One matter that the investment industry and its participants could have done better over the years has been developing consistent performance measurement standards. Had these existed, we may be spared reading the superficial analysis that is commonly found in the media when manager returns are being discussed and reviewed.

Here are a number of issues that need to be considered when reviewing, assessing and comparing manager returns:

1.    Return after fees and tax is what matters most to the end client. This is what they get in their hand, not returns before fees and tax. There are too many managers who ignore or, at best, pay only lip-service to the tax consequences of their stock selection decisions. This is especially so for high turnover managers. Stock brokers may love them but for the end client, the gap between their pre and post tax returns may be considerable.

2.    Make sure your assessment period is long-term not short-term. Performance league tables usually do provide performance stats over varying periods, both short and long term, but unfortunately it’s the short term returns (usually one year) that get publicised. One year returns are inherently useless. Markets can demonstrate considerable volatility short term and so do manager returns. There is very little information in one year returns.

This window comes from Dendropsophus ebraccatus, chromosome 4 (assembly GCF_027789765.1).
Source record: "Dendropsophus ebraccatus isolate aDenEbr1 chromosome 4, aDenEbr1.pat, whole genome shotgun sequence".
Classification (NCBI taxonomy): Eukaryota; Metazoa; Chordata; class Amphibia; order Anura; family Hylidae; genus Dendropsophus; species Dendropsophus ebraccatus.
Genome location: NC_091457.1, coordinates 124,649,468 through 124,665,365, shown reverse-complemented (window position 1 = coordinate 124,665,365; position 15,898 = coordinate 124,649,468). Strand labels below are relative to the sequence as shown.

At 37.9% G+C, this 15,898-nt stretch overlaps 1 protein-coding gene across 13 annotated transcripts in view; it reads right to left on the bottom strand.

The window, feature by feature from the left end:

3.    Performance history is interesting but that is all it is – history. Performance league tables provide little useful information when looking to the future. The past performance of a manager says nothing about their performance potential from here. Just because a manager appears favourably in a performance survey doesn’t mean the manager will do well in the future, nor will the underperformers continue to underperform. A page of manager returns doesn’t reveal anything about the causes of a manager’s return – is their style out of favour, were they lucky/unlucky in their stock selection, etc? That is why manager hire and fire decisions are better based on qualitative insights and identifying features intrinsic to a manager that may enable them to perform well in the future.   

4.    Performance league tables often fail to compare ‘like with like’. How often do we see the returns of a manager with 85 per cent in growth assets being compared against one with an allocation of only 70 per cent in growth assets? Just as bad is a comparison of funds with a bias to unlisted assets versus managers biased to listed assets. Irrespective, if the survey of returns isn’t like with like, naïve comparisons with meaningless and misleading conclusions are the ultimate outcome.

5.    Most performance league tables are ‘point-in-time’. The most relevant and useful performance analysis is one that provides information on how a fund manager has performed through time in different market and economic circumstances. A performance statistic that is date specific provides little useful information and can lead to incorrect conclusions about managers.

John Owen is a senior investment specialist with MLC Investment Management

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